(In Film Nist)
Indeed, this is not a “film” but a diary in pictures showing one day in the life of Jafar Panahi, the Iranian film director. He was sentenced to six years in jail and banned from filmmaking for 20 years. At present he is out on bail but under house arrest with his appeal still pending. He is a man of about 50, sitting in his well-furnished apartment in Tehran in front of the camera, quietly eating breakfast, thinking aloud about his situation and letting us listen to his telephone conversation with his lawyer. In the course of the morning he asks his friend Mojtaba Mirtahmasb, a documentary filmmaker, to join him with his camera. Panahi starts reading the script of the film he was banned from shooting, trying to act it out on the living room carpet. It is totally frustrating to watch his ineffective efforts which he stops when disturbed by a neighbour with her barking little dog. On the TV screen he shows scenes of his films The Mirror and Crimson Gold and describes what he is looking for when making a film. He explains the little moments of letting the actors take over or giving-in to the realistic atmosphere of a place, always ready for the unexpected.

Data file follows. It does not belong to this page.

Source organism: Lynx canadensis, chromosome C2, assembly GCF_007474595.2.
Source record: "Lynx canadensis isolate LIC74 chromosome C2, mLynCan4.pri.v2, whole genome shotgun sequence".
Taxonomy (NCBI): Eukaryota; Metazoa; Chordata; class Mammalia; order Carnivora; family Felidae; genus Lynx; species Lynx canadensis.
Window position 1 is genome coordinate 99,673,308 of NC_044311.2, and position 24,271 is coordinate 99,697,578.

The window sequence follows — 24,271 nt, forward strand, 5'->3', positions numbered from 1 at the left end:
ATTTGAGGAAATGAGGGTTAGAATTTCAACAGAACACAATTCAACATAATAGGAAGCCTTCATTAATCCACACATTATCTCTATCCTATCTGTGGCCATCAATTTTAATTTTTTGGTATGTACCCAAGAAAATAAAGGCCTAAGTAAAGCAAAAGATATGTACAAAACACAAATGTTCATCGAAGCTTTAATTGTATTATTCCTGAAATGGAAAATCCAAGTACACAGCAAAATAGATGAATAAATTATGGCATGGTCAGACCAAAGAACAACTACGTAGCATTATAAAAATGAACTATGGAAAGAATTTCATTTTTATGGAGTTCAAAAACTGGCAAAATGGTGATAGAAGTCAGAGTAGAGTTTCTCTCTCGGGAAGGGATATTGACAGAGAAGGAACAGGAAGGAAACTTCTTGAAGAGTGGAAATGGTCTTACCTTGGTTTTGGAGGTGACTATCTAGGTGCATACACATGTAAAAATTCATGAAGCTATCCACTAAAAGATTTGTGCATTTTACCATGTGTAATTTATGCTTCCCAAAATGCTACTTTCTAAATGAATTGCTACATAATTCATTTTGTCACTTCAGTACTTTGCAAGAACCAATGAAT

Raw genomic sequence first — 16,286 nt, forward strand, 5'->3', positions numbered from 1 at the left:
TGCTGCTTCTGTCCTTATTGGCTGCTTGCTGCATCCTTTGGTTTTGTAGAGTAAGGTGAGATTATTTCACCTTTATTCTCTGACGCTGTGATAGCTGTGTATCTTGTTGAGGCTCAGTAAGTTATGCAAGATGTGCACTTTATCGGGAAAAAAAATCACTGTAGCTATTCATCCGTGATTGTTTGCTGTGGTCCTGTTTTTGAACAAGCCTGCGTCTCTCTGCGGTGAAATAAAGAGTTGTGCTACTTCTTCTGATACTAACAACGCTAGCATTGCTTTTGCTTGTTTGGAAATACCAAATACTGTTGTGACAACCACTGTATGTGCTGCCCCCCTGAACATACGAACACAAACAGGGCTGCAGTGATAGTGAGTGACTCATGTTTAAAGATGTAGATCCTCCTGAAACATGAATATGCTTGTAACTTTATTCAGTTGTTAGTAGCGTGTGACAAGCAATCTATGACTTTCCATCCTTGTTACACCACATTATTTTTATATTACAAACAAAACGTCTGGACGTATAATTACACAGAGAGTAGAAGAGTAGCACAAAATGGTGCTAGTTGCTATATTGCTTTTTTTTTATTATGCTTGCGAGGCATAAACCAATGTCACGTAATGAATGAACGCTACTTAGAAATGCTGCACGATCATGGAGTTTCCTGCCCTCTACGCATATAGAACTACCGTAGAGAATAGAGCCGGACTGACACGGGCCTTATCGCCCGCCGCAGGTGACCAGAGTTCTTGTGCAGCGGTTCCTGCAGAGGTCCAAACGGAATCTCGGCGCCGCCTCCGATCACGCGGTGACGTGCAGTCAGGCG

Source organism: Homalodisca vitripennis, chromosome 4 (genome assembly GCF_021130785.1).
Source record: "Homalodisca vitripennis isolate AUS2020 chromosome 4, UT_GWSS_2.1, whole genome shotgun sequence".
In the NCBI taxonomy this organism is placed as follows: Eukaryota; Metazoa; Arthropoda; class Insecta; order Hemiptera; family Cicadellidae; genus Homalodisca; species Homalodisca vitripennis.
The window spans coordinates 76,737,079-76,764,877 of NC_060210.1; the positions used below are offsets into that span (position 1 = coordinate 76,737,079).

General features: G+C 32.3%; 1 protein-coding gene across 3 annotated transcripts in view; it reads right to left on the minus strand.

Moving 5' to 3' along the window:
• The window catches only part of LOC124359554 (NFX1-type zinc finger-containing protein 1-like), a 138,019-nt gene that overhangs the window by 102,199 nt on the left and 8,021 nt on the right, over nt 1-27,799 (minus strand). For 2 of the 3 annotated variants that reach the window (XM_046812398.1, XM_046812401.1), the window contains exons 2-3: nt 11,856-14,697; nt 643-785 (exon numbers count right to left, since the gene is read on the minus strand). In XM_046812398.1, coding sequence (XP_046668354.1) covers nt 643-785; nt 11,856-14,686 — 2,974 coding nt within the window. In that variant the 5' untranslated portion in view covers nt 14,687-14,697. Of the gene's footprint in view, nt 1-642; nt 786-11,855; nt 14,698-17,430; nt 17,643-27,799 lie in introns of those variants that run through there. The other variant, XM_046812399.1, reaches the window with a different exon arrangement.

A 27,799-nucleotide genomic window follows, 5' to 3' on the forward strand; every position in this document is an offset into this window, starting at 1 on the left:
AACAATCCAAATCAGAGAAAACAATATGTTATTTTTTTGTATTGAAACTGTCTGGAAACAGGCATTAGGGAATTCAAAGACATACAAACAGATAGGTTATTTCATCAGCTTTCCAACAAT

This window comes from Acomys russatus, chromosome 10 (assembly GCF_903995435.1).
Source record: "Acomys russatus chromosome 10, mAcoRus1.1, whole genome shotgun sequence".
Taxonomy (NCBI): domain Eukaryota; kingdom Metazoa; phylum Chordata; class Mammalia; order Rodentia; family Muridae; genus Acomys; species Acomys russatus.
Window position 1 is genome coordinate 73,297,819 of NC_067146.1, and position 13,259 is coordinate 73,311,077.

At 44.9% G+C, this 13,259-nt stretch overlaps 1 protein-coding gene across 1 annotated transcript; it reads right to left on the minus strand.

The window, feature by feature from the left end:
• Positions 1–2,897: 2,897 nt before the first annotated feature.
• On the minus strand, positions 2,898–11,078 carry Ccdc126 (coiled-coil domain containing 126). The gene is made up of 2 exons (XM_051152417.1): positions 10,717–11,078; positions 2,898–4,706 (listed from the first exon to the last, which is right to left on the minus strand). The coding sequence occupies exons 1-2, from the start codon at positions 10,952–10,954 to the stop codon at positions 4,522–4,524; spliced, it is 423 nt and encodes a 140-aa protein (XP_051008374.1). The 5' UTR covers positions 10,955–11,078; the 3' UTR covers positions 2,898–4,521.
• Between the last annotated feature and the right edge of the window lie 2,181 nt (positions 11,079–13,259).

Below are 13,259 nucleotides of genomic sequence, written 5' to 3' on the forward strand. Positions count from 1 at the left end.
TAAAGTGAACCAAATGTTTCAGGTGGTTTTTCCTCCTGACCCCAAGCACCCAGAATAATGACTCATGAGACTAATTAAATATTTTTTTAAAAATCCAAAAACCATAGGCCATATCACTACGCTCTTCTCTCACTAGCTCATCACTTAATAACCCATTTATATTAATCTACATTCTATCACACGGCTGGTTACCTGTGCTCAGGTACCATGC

In the meantime his house-trained lizard is lazily walking all over the sofa, onto his shoulder (see photo above) and finally climbing the bookshelf. Very fascinating, watching this meter-long exotic animal. From time to time shots are being heard in the background and Panahi nervously looks outside, checking the street from his balcony whilst filming with his mobile telephone. The door bell rings and a young man collects the refuse. They start talking and Panahi follows him into the elevator with his iPhone. One wonders where their seemingly banal conversation is leading to whilst riding down to the ground floor. This adds a certain tension to the situation. Once at the front gate the shooting noise increases and fireworks are going off. Tehran celebrates Chahar Shanbeh Suri (“The Festival of the last Wednesday” of the Iranian New Year).
It may not be called a “film” but it is a perfectly documented expression of his frustrating situation and of what it means for this artist to live under a repressive regime, waiting for his pending court decision. With very limited means he succeeds in creating a forceful message. (BS)